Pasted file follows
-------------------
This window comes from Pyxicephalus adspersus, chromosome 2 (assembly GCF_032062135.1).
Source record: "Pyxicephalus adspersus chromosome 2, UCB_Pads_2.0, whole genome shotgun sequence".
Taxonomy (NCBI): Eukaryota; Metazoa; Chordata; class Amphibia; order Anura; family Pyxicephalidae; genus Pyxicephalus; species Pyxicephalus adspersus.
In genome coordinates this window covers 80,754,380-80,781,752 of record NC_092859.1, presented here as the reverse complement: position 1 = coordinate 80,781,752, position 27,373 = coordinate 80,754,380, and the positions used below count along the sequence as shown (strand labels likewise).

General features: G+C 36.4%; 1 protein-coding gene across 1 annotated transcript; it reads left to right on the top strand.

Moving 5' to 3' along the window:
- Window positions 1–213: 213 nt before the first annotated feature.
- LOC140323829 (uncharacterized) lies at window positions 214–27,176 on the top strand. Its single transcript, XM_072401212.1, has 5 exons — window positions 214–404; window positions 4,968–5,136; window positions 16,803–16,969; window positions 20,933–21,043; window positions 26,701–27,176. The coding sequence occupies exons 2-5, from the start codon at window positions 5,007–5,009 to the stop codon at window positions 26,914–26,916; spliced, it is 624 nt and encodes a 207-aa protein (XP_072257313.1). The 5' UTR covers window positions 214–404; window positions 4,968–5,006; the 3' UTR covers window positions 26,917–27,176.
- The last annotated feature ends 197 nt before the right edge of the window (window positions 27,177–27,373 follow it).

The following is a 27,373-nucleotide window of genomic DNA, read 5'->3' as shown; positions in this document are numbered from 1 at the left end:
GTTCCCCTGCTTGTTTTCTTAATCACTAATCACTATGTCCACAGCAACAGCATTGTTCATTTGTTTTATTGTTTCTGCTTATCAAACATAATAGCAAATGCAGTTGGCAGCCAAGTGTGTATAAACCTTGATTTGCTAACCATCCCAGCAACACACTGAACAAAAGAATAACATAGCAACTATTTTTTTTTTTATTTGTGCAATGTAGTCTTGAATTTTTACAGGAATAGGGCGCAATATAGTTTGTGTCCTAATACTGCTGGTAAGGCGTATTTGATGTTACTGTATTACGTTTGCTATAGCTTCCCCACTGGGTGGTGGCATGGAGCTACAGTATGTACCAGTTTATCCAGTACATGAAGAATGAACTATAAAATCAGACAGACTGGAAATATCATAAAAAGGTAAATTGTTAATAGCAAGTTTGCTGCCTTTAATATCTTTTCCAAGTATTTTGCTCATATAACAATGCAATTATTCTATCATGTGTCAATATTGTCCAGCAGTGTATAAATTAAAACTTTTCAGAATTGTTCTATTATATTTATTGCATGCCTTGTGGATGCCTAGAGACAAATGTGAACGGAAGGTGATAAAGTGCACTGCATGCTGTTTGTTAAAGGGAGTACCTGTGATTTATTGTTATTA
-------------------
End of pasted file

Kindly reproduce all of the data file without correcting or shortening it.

This window comes from Pyxicephalus adspersus, chromosome 2 (assembly GCF_032062135.1).
Source record: "Pyxicephalus adspersus chromosome 2, UCB_Pads_2.0, whole genome shotgun sequence".
Taxonomy (NCBI): Eukaryota; Metazoa; Chordata; class Amphibia; order Anura; family Pyxicephalidae; genus Pyxicephalus; species Pyxicephalus adspersus.
In genome coordinates this window covers 80,754,380-80,781,752 of record NC_092859.1, presented here as the reverse complement: position 1 = coordinate 80,781,752, position 27,373 = coordinate 80,754,380, and the positions used below count along the sequence as shown (strand labels likewise).

General features: G+C 36.4%; 1 protein-coding gene across 1 annotated transcript; it reads left to right on the top strand.

Moving 5' to 3' along the window:
- Window positions 1–213: 213 nt before the first annotated feature.
- LOC140323829 (uncharacterized) lies at window positions 214–27,176 on the top strand. Its single transcript, XM_072401212.1, has 5 exons — window positions 214–404; window positions 4,968–5,136; window positions 16,803–16,969; window positions 20,933–21,043; window positions 26,701–27,176. The coding sequence occupies exons 2-5, from the start codon at window positions 5,007–5,009 to the stop codon at window positions 26,914–26,916; spliced, it is 624 nt and encodes a 207-aa protein (XP_072257313.1). The 5' UTR covers window positions 214–404; window positions 4,968–5,006; the 3' UTR covers window positions 26,917–27,176.
- The last annotated feature ends 197 nt before the right edge of the window (window positions 27,177–27,373 follow it).

The following is a 27,373-nucleotide window of genomic DNA, read 5'->3' as shown; positions in this document are numbered from 1 at the left end:
GTTCCCCTGCTTGTTTTCTTAATCACTAATCACTATGTCCACAGCAACAGCATTGTTCATTTGTTTTATTGTTTCTGCTTATCAAACATAATAGCAAATGCAGTTGGCAGCCAAGTGTGTATAAACCTTGATTTGCTAACCATCCCAGCAACACACTGAACAAAAGAATAACATAGCAACTATTTTTTTTTTTATTTGTGCAATGTAGTCTTGAATTTTTACAGGAATAGGGCGCAATATAGTTTGTGTCCTAATACTGCTGGTAAGGCGTATTTGATGTTACTGTATTACGTTTGCTATAGCTTCCCCACTGGGTGGTGGCATGGAGCTACAGTATGTACCAGTTTATCCAGTACATGAAGAATGAACTATAAAATCAGACAGACTGGAAATATCATAAAAAGGTAAATTGTTAATAGCAAGTTTGCTGCCTTTAATATCTTTTCCAAGTATTTTGCTCATATAACAATGCAATTATTCTATCATGTGTCAATATTGTCCAGCAGTGTATAAATTAAAACTTTTCAGAATTGTTCTATTATATTTATTGCATGCCTTGTGGATGCCTAGAGACAAATGTGAACGGAAGGTGATAAAGTGCACTGCATGCTGTTTGTTAAAGGGAGTACCTGTGATTTATTGTTATTA